THE BLOG
09/19/2014 03:33 pm ET Updated Dec 06, 2017

I Took Out Chase Private Student Loans and My Father Cosigned

Huffington Post Reader Question

Dear Steve,

I was very irresponsible in this decision that I had made back in 2007 (after I had graduated high school), I somehow managed to convince my father to co-sign a loan for me for $8,500. My father barely speaks English and you could say that I even tricked him into signing those papers. It was terrible.

Anyway, I was making payments on and off for about four years. I had stopped going to school and my original four-five year plan didn't work out as planned. I was working full-time and going to school part-time. I lost my job and could not afford to make anymore of the "minimum payment" of $90 a month, which in turn was really barely paying a little over the interest every month. So many mistakes. You live and you learn, right? Costly mistakes.

Well, now I'm focused on finishing school. Of course, I backed myself into a hole. I'm only finishing my associate's degree in about 6 months and I'll be heading to earn my bachelor's hopefully within two years. In between all of the non-sense, my student loan defaulted a few months ago. The deferment period was over with and it already been seven years since the loan was created. The biggest problem is that it is a Chase private loan and this is what I'm worried about the most.

What are my real options? I got in touch with Chase this past week and they said I have 10 days to make a decision on whether I would want to settle for $6820 instead of the $10,200 that I owe on this account. There is no way I can make that payment and my father cannot afford this either.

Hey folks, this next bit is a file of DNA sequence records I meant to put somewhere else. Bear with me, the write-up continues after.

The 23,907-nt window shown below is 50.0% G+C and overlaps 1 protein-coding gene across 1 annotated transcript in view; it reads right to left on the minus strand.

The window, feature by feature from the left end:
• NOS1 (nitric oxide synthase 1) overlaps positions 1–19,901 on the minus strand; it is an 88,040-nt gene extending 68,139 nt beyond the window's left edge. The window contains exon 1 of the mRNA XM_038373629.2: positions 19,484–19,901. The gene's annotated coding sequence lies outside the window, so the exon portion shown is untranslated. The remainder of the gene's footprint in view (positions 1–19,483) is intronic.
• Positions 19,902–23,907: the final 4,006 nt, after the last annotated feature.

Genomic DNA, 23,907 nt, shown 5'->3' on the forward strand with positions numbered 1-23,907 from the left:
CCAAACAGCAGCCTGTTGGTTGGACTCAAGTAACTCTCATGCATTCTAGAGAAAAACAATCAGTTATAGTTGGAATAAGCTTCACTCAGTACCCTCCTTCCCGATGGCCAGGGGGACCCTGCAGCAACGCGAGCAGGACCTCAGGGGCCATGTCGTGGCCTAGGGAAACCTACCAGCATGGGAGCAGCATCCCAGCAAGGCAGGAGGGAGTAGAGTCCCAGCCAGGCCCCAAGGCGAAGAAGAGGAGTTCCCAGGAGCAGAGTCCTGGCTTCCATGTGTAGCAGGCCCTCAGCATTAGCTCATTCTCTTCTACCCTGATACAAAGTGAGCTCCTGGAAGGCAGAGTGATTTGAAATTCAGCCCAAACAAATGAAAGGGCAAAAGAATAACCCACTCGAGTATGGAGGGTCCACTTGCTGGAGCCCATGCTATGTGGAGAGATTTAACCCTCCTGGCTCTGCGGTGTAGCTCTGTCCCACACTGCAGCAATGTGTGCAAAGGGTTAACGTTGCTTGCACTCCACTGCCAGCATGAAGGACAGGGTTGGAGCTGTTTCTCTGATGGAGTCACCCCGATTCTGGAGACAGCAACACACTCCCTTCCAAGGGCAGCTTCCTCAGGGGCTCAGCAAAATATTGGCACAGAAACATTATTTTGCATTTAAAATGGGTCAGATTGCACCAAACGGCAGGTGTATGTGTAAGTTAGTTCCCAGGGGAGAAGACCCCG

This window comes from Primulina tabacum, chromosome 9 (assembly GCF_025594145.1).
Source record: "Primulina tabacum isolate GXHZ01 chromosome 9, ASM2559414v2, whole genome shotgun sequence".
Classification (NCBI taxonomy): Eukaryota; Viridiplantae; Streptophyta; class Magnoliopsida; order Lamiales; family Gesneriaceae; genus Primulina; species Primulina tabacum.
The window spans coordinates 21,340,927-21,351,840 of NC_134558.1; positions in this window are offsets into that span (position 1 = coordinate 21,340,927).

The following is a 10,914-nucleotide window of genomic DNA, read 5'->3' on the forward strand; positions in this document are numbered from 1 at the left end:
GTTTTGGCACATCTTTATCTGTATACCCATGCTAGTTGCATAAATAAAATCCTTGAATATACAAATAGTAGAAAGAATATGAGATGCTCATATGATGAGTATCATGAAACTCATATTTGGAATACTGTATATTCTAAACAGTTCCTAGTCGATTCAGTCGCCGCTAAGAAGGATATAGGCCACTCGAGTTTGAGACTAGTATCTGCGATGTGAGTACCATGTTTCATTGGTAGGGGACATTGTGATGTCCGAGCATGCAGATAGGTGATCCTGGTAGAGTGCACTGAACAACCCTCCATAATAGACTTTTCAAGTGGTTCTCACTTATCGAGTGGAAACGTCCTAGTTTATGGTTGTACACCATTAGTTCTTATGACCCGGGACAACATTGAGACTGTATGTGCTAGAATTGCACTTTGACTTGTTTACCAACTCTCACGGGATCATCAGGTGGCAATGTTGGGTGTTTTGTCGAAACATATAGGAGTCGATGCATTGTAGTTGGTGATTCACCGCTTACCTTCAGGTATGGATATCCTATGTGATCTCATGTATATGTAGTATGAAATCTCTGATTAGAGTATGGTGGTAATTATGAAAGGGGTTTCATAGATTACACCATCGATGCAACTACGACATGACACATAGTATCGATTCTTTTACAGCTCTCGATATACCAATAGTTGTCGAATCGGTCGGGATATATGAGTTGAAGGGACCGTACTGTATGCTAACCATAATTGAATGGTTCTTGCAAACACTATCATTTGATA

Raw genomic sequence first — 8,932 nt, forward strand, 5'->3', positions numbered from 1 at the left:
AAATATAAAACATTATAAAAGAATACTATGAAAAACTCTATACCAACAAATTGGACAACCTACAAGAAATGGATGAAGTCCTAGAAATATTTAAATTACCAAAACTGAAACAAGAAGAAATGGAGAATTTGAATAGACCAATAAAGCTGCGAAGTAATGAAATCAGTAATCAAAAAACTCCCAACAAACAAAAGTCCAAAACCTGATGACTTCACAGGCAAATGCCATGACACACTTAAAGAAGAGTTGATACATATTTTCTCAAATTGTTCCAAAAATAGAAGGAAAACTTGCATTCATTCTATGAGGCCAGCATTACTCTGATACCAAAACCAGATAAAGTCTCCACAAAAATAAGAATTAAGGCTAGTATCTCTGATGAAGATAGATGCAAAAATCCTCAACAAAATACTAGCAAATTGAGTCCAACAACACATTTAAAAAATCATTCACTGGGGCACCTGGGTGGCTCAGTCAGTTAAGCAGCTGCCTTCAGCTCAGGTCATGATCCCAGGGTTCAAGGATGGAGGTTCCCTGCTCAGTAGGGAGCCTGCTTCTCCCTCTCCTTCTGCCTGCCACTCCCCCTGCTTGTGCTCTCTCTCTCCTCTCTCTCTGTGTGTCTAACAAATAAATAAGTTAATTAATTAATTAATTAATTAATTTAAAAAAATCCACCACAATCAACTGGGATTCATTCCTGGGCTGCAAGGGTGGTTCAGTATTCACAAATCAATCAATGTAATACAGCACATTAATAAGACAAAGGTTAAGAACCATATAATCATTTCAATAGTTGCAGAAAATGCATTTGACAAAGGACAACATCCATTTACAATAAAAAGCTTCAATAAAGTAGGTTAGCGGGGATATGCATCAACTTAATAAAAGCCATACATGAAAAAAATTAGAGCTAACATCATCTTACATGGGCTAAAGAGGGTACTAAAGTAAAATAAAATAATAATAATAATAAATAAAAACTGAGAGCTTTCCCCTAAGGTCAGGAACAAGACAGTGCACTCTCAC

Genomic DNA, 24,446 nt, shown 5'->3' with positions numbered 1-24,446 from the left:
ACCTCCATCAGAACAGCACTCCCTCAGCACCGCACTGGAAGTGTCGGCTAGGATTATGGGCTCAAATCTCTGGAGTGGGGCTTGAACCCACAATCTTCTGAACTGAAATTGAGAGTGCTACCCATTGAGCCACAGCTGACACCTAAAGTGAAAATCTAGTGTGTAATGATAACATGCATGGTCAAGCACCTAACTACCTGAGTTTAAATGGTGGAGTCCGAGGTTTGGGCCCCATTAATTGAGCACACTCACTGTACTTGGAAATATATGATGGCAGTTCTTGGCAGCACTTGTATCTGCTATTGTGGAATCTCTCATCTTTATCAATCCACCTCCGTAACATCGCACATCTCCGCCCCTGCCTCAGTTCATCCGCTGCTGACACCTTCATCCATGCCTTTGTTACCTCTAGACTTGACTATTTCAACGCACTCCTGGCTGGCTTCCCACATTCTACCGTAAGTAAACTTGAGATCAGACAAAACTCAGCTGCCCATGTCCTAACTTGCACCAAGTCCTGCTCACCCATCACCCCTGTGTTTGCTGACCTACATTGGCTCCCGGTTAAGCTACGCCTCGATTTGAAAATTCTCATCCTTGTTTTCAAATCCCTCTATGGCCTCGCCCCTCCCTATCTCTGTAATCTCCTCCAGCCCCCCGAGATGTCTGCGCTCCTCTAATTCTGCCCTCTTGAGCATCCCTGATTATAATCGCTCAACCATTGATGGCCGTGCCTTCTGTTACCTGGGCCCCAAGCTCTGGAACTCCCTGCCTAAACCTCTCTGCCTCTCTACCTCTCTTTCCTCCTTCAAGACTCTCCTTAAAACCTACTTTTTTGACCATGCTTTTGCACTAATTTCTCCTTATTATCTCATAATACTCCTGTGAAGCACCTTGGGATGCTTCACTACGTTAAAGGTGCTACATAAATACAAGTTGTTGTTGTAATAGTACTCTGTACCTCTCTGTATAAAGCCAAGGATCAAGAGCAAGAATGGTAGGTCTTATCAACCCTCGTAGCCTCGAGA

I've heard of consolidation and rehabilitation, but I don't know where to begin. I have to get back to Chase and I don't even know what to tell them. I'm in serious need of some advice. Thanks in advance!

Chris

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Dear Chris,

You are right, a lot of lessons learned.

It sounds as if you have a private student loan through Chase. In that case the only options are whatever Chase offers you, accept the settlement, payoff the loan, or make monthly payments you and Chase agree on.

Frankly, Chase Bank is not required to offer you a settlement and yet they've gone ahead and made an offer for you to satisfy your debt for less than you owe. Unfortunately at this time you are not able to accept it and be done with this debt.

You might just have to do what others have done, drop out of school, work full time and pay the loan back.

I'm not sure which is the more painful lesson to learn; taking out private student loans or cosigning.

I wish I had a magic wand but when it comes to private student loans, outside of those private student loans eligible for a bankruptcy discharge, there are no good options yet. It would be worth it for you to read this article and see if those factors might apply to allowing you to discharge your loans today through bankruptcy.



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